GUILFORD, Maine — The state’s school district consolidation effort is similar to a teacher giving a student an assignment that both know little about, yet the student is expected to complete the assignment within deadline or flunk.
That analogy was implied during a public hearing Thursday on a draft reorganization plan for School Administrative Districts 4 and 46, Harmony and Willimantic.
In a move to rein in administrative costs, the state directed school districts and unions more than a year ago to form regional school units and submit a reorganization plan to the Department of Education by Jan. 30, 2009, or face penalties.
Regional committees across the state were handed more than 60 pages of a consolidation law and later a multitude of amendments because the law was so “inept” from the start, Dale Huff, an SAD 4 regional planning member, said Thursday. “Every time we asked [state officials] a question, we were told, ‘I don’t know; we’ll have to get back to you,”’ he said. “It’s been a horror show.”
The reorganization effort has met mixed reviews. The DOE recently announced that more than half of Maine’s school systems that plan to consolidate have submitted plans. At the same time, petitions seeking repeal of the law signed by more than 61,000 people were submitted Friday to election officials by the Maine Coalition to Save Schools.
“The state is feeding the media a slanted version of how glowing this consolidation is being accepted, about how well the process is going,” Charlotte Violette, a member of the SAD 4, SAD 46, Harmony and Willimantic regional planning committee, said Thursday. Violette said that even though the community has worked diligently on its plan, that doesn’t mean the committee condones it.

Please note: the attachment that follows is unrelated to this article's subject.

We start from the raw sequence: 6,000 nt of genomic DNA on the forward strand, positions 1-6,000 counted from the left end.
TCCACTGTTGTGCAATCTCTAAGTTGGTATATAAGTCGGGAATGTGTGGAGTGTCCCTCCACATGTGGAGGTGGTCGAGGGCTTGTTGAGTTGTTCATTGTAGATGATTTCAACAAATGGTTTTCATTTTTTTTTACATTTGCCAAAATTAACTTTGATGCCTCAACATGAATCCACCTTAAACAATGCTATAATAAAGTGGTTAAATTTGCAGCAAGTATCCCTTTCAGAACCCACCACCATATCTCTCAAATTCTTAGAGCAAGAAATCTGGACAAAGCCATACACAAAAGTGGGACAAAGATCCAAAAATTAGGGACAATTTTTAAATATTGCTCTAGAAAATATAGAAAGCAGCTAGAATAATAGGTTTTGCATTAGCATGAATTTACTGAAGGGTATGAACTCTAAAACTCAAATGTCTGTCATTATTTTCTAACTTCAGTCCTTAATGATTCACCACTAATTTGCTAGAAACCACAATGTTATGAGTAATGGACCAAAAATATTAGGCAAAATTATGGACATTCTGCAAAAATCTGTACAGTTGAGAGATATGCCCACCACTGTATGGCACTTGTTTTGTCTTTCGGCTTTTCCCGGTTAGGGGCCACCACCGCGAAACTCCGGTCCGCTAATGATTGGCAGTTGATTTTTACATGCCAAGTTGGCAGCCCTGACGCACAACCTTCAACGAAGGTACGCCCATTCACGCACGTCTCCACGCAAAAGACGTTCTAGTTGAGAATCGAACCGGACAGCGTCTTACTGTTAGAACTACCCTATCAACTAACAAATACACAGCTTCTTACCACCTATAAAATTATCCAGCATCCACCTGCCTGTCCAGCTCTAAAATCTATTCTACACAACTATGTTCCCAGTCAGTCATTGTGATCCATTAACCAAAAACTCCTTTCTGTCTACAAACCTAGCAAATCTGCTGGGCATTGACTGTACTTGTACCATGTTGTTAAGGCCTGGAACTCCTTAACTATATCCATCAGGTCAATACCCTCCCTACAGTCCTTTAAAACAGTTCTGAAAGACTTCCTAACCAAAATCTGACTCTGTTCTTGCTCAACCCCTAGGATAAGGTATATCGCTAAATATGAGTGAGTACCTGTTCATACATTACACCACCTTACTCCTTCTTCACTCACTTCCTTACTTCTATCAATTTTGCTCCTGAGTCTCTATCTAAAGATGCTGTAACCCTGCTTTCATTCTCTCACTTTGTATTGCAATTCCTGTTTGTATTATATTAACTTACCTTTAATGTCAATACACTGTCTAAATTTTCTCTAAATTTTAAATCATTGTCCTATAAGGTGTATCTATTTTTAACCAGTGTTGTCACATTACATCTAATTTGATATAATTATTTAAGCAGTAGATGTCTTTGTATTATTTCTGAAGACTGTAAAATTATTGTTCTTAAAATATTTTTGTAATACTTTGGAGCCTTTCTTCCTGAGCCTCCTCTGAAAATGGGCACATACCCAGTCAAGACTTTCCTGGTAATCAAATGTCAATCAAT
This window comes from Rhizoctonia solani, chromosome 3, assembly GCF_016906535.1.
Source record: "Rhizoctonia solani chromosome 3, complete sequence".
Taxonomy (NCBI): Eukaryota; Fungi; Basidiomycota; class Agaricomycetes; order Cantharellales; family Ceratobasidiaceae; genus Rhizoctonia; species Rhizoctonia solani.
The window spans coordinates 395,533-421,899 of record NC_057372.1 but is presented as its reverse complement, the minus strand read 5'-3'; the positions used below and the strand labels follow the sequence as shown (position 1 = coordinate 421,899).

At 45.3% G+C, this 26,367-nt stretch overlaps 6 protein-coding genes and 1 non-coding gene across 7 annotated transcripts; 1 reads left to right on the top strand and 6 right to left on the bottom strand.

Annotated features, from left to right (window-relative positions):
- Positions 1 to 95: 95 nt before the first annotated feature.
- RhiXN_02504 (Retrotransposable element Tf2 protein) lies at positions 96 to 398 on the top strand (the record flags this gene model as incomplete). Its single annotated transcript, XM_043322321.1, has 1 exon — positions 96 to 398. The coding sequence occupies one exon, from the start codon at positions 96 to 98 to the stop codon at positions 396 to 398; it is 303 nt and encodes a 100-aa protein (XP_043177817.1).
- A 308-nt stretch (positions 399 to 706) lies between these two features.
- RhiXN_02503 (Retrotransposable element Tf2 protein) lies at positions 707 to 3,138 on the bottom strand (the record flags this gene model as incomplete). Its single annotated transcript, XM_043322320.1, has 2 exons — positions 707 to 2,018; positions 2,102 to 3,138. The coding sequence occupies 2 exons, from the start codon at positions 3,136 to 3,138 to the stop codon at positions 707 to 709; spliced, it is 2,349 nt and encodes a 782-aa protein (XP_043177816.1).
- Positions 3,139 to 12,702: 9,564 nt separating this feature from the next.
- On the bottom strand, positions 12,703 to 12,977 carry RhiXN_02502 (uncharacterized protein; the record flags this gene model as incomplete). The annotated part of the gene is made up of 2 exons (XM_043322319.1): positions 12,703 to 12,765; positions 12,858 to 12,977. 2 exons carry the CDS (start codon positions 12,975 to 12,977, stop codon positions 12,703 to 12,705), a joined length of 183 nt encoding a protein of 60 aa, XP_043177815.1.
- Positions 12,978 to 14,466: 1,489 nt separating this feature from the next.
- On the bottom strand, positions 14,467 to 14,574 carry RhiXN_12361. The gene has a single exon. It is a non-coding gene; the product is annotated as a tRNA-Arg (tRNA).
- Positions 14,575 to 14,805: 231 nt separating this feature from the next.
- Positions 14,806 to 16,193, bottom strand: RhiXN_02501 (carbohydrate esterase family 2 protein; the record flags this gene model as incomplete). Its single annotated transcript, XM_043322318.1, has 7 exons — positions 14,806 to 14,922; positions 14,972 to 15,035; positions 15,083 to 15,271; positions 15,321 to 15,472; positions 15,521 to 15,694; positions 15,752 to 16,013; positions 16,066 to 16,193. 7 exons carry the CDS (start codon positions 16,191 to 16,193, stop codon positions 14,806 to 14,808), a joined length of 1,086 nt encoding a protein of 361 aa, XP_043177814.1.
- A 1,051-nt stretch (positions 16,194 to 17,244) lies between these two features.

Regardless of support, schools that fail to submit an acceptable plan face penalties; in SAD 4’s case that would mean $133,000 based on this year’s funds, according to SAD 4 Superintendent Paul Stearns.
Thursday’s public hearing in SAD 4 was to have been followed by a Nov. 4 vote on the plan, but the vote has been rescheduled to Jan. 27, according to Stearns, because the plan was returned by the state, citing technical errors, he said.
Stearns said the committee refined the plan and returned it to the state for review, only to learn that the representation on the state’s review team had changed. “The review team is now 100 percent different than it was before, so the state has an entirely new set of eyes and philosophies reading the new plans that are coming in,” he said.
With so many unknowns and factoring in the state’s financial climate, Stearns said, the Penquis Superintendent’s Association has asked the state superintendents association to seek legislative support for a moratorium on penalties.
Although the premise of the consolidation is savings, many are skeptical. “It’s a laugh, it’s a joke,” Violette said of any projected savings.
No school can be closed, no teachers can be dismissed and no students displaced under the plan, according to SAD 4 committee member Paul Bridge.
“So we have a problem of reorganizing education without affecting buildings, teachers or students, and we also have a problem saving money with those things off-limits,” he said Thursday.